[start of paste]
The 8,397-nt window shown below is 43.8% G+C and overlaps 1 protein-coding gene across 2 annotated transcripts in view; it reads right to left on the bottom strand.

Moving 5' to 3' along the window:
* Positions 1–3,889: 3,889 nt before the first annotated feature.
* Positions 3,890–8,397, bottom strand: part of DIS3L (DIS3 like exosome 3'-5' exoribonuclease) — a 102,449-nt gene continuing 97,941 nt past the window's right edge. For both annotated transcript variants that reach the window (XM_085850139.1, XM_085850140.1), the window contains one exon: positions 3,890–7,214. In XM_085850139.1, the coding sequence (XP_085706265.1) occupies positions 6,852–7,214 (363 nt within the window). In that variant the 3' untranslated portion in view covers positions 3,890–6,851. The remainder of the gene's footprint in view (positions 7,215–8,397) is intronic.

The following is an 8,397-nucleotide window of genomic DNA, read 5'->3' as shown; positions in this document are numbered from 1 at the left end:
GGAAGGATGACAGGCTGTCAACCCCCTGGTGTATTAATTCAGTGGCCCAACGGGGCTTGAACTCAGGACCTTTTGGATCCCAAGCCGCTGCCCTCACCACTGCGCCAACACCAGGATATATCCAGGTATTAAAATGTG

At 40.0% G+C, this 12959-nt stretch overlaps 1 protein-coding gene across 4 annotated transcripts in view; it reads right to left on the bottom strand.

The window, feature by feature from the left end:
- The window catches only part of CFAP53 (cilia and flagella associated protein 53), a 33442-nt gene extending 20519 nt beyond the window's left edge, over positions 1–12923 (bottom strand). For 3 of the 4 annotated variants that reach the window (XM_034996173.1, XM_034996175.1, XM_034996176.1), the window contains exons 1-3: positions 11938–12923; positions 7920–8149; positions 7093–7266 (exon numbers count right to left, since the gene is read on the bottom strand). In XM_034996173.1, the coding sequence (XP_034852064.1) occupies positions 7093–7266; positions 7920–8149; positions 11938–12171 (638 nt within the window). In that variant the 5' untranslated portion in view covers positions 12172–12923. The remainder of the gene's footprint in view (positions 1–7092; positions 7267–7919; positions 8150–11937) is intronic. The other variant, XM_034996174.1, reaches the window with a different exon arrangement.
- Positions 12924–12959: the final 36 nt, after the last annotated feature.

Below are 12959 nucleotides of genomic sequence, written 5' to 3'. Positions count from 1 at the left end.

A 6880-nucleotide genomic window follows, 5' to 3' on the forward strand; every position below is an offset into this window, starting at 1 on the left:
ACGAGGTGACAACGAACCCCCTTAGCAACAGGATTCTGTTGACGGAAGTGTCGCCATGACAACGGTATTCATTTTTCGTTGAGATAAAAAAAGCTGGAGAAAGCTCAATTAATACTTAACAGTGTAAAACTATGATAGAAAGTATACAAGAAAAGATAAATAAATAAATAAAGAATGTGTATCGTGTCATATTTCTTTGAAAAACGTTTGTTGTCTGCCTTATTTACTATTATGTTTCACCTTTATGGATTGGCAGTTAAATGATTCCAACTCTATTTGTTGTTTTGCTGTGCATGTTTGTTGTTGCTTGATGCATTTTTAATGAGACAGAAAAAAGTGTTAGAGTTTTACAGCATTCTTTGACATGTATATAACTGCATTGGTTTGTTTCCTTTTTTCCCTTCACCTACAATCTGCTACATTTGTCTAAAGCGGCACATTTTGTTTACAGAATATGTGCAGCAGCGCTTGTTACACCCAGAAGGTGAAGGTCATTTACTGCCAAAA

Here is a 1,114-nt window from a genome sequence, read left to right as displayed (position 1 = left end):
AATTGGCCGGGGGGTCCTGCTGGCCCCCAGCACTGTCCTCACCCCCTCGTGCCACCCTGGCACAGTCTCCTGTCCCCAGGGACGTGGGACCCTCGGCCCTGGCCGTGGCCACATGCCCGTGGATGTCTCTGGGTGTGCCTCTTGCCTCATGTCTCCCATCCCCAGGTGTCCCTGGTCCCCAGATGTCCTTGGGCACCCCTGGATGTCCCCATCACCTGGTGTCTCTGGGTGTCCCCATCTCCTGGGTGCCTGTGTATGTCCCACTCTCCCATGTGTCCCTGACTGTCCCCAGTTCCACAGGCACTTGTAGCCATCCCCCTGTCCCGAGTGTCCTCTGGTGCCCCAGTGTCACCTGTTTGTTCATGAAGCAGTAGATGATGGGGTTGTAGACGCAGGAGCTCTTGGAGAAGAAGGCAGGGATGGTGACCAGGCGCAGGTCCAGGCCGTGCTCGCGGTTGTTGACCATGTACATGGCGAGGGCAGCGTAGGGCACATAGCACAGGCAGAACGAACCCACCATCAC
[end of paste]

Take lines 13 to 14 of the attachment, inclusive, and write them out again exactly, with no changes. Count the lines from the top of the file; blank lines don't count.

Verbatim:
ACGAGGTGACAACGAACCCCCTTAGCAACAGGATTCTGTTGACGGAAGTGTCGCCATGACAACGGTATTCATTTTTCGTTGAGATAAAAAAAGCTGGAGAAAGCTCAATTAATACTTAACAGTGTAAAACTATGATAGAAAGTATACAAGAAAAGATAAATAAATAAATAAAGAATGTGTATCGTGTCATATTTCTTTGAAAAACGTTTGTTGTCTGCCTTATTTACTATTATGTTTCACCTTTATGGATTGGCAGTTAAATGATTCCAACTCTATTTGTTGTTTTGCTGTGCATGTTTGTTGTTGCTTGATGCATTTTTAATGAGACAGAAAAAAGTGTTAGAGTTTTACAGCATTCTTTGACATGTATATAACTGCATTGGTTTGTTTCCTTTTTTCCCTTCACCTACAATCTGCTACATTTGTCTAAAGCGGCACATTTTGTTTACAGAATATGTGCAGCAGCGCTTGTTACACCCAGAAGGTGAAGGTCATTTACTGCCAAAA

Here is a 1,114-nt window from a genome sequence, read left to right as displayed (position 1 = left end):